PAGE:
Another recommendation is their unique Awamori, the “Sakura Ichiban, Prepared with Sakura Cherry Yeast”. This special Awamori that features the uniqueness of Motobu Town is available just in time for the Cherry Blossom Festival held every year at the hills of Yaedake. It is prepared with cherry yeast collected from the blossoms of the Kanhi Zakura cherry trees that grow in Yaedake. This special Awamori, with a refreshing aroma from using the local cherry blossoms, was developed under the guidance of Hisayasu Nakata, a flower yeast expert, and professor emeritus of the Tokyo University of Agriculture.
Shown in the photo above is their limited Kusu, the Choju Densetsu, with only 100 bottles produced a year. This Awamori is produced using a method called Shitsugi, contained in a clay vase for liquor intended to be aged for a century. Shitsugi is a process in which younger aged Kusu is added to older Kusu, which allows the Kusu to maintain the original, matured aroma. The Choju Densetsu is aged for a long period using this traditional method, with two types available for purchase. The “Silver” offers a touch of youth and has a gentler flavor, while the “Gold” has a sweet, cacao-like aroma, and depth in its flavor. On the label, you’ll find proof to its limited production, and marked with a limited edition number.
As shown above, the bottles of Awamori produced by Yamakawa Distillery are proudly displayed at the retail area. Some of the eye-catching ones are those aged Awamori contained in wooden boxes made of paulownia wood (second shelf from the top, center). The age of the Kusu range from 15, 20, 40 years…and there was one labeled 1967! Here, you’ll find such “limited treasure” Awamori, aged for over 50 years.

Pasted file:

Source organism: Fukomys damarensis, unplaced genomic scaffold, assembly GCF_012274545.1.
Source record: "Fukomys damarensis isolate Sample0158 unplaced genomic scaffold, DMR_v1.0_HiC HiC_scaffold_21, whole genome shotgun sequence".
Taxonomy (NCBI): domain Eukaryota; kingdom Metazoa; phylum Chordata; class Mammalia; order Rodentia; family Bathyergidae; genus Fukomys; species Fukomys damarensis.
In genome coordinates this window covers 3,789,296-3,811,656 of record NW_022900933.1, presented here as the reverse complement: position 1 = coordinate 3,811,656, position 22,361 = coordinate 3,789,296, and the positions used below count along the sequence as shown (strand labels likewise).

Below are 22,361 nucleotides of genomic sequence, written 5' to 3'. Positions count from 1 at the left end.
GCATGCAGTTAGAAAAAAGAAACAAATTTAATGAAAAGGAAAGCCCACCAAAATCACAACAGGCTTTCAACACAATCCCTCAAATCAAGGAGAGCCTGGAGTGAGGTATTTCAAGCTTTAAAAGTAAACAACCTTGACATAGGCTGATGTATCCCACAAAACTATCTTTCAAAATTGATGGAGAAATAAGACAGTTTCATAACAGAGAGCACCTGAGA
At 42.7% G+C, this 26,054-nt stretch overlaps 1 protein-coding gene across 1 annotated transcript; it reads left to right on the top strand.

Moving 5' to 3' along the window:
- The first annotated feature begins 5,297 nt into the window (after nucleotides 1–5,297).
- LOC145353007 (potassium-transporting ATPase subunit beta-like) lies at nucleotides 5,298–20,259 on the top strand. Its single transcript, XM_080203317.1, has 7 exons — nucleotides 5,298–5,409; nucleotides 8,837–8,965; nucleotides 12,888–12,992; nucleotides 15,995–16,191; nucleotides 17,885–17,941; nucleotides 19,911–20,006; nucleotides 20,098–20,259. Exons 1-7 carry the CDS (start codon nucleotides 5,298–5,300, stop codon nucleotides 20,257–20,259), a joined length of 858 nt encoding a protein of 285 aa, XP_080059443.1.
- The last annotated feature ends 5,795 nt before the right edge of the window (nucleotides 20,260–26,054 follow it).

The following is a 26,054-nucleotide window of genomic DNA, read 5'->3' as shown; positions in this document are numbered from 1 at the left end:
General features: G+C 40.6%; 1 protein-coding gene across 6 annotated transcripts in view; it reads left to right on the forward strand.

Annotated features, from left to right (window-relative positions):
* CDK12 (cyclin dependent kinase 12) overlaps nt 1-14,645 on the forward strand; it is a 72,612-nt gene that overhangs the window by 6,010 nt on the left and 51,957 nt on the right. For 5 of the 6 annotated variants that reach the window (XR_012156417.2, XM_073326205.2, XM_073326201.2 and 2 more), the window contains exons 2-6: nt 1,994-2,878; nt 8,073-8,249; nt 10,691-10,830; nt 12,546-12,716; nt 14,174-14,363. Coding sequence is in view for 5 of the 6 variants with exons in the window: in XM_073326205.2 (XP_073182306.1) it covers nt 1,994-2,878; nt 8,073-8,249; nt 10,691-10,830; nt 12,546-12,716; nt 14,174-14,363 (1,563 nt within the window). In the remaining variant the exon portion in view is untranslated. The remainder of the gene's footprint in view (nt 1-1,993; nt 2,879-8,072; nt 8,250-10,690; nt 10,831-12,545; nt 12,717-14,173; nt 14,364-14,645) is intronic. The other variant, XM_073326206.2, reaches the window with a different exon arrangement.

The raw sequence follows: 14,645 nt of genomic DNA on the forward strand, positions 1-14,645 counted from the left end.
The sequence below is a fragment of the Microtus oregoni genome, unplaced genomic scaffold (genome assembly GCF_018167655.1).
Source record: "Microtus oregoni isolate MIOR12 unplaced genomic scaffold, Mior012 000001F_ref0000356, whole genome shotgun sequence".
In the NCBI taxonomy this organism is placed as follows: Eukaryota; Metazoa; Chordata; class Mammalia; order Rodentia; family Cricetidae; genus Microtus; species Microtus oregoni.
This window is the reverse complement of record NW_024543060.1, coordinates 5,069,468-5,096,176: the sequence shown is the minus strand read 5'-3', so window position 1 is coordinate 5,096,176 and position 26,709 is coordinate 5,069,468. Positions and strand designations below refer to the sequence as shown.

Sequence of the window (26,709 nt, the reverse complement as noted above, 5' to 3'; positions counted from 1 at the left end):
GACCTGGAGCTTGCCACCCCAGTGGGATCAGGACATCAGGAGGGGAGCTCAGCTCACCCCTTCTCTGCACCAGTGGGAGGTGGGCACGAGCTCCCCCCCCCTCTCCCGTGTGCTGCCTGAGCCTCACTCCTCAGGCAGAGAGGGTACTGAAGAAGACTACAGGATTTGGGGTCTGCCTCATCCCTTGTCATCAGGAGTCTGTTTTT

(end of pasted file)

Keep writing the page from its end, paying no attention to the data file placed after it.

To fully enjoy Awamori, pour about 1/3 of a glass, gently swirl and let the air bring out the aroma. The older the Kusu, the longer it takes for the aroma to be released, so take your time leisurely and enjoy the subtle changes of the scent. The more common, younger Awamori is best enjoyed as an aperitif, mixed with water, shikwasa citrus or acerola juice. To enjoy with your meals, choose an Awamori that has been aged for 10 years or more, recommended on the rocks or straight. For Awamori aged 15 years or more, enjoy it straight, after your meal. President Yamakawa says, “Slowly sip and let the Awamori roll on your palate to fully enjoy the taste.”
Awamori can be enjoyed with a wide variety of cuisine of different genre. In Motobu Town, where Yamakawa Distillery is located, bonito tuna fishing is bountiful and according to the locals, the ‘golden match’ with the local Awamori is Motobu’s bonito tuna sashimi, served not with soy sauce, but with vinegar-miso. This is a must-try. Kusu is great with flavorful dishes, like Okinawan stewed Oden. The tenderly cooked, melt-in-your-mouth Tebichi goes well with Kusu served in very small sake cups. Enjoy a long, delightful evening as you leisurely sip on fine Kusu, and when it starts hitting the spot, don’t forget to dance the Kachashi to the sounds of the Sanshin.
Yamakawa Shuzo Co., Ltd.
Address: 58 Namizato, Motobu Town, Kunigami, Okinawa
Business Hours: 8:00-12:00, 13:30-17:00
Okinawa CLIP photo writers, monobox (Tetsumasa & Kozue Kawano)